‘The Moss of His Skin‘ takes its inspiration from a historical tradition in “old Arabia” in which girls were buried alongside their dead fathers. The speaker was buried as a sacrifice, one she was apparently willing to be. The poem is likely to disturb some readers, especially as it comes to a close, and the young girl seems to relish the closeness of her father’s body.
Explore The Moss of His Skin
‘The Moss of His Skin’ by Anne Sexton is a powerful poem about a young girl’s death alongside her father’s body.
The poem describes a girl buried alongside her recently deceased father. Rather than fearing her death, she welcomes it. But in the terms that a child can understand. She doesn’t use the word “death” or “grave” at any time throughout the poem. This suggests she doesn’t quite understand what is happening to her. She ends the poem contended alongside her father, hiding from the eyes of her mother and sisters.
You can read the full poem here.
Before beginning this poem, it’s crucial to consider the epigraph Sexton included. It reads:
Young girls in old Arabia were often buried alive next to their dead fathers, apparently as sacrifice to the goddesses of the tribes …
Harold Feldman, “Children of the Desert”
Psychoanalysis and Psychoanalytic Review, Fall 1958
Here, she’s setting the scene for what’s to come while also providing some context for the events. This disturbing preamble to the poem should encourage the reader, out of curiosity alone, to continue on to the actual text.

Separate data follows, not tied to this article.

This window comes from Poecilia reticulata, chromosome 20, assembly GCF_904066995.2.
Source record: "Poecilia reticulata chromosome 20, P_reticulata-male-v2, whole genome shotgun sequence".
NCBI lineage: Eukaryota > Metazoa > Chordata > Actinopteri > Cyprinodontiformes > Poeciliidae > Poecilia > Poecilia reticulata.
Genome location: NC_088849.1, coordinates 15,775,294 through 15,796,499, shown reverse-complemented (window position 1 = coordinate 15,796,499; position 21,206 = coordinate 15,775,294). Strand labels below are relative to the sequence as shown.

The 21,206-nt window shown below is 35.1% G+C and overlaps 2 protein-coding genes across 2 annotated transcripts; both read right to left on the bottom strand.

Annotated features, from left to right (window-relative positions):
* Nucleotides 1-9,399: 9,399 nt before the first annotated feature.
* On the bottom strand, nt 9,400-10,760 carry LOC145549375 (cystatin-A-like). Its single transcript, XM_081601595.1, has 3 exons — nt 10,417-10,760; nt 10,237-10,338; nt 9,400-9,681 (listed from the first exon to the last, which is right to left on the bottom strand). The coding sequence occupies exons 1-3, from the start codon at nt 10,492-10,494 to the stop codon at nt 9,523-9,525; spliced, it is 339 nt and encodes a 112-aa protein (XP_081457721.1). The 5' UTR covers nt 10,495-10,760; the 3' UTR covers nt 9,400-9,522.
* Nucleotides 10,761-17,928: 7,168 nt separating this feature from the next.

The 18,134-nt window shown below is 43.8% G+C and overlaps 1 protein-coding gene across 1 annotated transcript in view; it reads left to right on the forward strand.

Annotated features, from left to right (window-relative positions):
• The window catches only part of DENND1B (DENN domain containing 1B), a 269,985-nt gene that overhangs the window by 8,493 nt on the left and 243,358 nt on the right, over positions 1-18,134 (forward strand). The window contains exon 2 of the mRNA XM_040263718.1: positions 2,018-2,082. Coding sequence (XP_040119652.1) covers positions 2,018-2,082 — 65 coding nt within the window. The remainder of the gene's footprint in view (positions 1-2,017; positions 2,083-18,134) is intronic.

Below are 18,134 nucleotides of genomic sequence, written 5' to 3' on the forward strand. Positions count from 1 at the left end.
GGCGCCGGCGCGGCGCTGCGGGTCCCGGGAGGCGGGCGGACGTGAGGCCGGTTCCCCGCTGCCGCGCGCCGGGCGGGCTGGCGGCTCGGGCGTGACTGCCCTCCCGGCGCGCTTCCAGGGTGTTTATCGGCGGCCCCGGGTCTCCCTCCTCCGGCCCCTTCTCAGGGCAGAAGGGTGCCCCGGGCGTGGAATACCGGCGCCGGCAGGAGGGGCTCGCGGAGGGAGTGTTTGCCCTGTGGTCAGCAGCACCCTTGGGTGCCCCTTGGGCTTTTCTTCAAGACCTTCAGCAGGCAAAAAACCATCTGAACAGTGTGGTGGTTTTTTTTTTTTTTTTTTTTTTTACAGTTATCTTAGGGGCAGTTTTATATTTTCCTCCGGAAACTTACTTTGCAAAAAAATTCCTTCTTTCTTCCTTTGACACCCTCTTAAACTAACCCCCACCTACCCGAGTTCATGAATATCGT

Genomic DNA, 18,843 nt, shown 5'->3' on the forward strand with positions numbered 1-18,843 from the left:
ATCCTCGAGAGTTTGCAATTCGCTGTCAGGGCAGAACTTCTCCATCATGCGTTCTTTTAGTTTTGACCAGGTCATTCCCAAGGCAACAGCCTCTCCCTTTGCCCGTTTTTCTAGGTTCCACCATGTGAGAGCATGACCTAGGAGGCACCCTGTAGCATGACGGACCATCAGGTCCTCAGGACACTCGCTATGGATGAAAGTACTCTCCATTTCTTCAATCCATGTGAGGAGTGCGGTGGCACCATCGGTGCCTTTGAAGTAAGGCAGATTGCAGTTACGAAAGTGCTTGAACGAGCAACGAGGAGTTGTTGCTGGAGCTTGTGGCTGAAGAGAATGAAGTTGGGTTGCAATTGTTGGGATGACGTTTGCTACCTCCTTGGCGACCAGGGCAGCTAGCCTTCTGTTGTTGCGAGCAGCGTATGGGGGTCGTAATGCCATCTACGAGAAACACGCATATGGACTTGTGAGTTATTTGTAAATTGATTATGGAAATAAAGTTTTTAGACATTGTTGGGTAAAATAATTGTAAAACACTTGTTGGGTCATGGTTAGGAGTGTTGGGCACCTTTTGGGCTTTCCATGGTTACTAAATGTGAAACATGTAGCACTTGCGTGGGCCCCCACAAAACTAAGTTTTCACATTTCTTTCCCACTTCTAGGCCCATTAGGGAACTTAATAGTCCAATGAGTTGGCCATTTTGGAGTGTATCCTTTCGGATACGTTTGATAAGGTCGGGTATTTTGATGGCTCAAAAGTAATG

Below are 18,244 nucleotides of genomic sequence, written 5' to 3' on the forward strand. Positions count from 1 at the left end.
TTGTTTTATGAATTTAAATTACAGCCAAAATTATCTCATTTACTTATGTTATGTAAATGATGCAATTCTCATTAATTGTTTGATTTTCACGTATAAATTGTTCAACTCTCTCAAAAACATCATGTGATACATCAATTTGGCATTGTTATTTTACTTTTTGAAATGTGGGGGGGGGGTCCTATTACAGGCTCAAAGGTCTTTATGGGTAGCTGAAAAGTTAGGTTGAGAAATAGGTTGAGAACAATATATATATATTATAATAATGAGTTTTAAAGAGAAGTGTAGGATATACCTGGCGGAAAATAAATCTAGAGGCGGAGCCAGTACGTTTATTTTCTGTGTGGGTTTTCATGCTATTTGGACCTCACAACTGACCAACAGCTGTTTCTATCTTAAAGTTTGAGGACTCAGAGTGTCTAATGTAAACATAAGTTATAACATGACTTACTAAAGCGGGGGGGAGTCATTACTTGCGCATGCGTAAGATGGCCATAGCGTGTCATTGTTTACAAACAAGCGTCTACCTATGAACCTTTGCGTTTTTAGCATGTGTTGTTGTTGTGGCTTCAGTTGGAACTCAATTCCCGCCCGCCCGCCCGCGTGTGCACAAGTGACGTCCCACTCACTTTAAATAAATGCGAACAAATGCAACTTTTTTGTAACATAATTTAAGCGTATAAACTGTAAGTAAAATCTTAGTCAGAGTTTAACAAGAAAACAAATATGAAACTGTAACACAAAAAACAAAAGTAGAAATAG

It was only important
to smile and hold still,
to sink from the eyes of mother
and not to talk.
In the first lines of ‘The Moss of His Skin,’ the speaker begins by reciting directions that she’s been given. She’s found herself in a situation that mirrors that described in the epigraph. She’s been buried alongside her father. The only difference is that he’s dead, and she’s still alive.
She’s been told that she needs to smile and “hold still.” She needs to “lie down beside him / and to rest awhile.” These simple words disguise a much darker and scarier reality. She’s being buried alive, sacrificed after her father’s death. But, the speaker, who is either in denial or whose mind can’t quite comprehend what’s happening to her, describes her situation with a peaceful and even wistful tone.
There is an example of a simile in these lines with “to be folded up together / as if we were silk.” The phrase is used to describe what it was like when the two were buried next to one another, close, folded together, in a concerning and intimate way. Another thing she can’t do is talk as she sinks from the “eyes of” her mother. She’s headed into the ground, never to return.
The black room took us
like a cave or a mouth
or an indoor belly.
his teeth, his hair growing
like a field or a shawl.
In the next few lines, the speaker describes their grave as a “black room.” This is an example of a euphemism. Rather than “grave,” she says “black room.” It makes the situation easier to deal with. It’s like a “cave or a mouth / or an indoor belly.” These statements, again, show her innocence and her lack of knowledge or acceptance about her situation.
There, in the darkness, she was next to her father. The following lines use imagery to describe him and her experience of their closeness.
I lay by the moss
of his skin until
how I hold my daddy
like an old stone tree.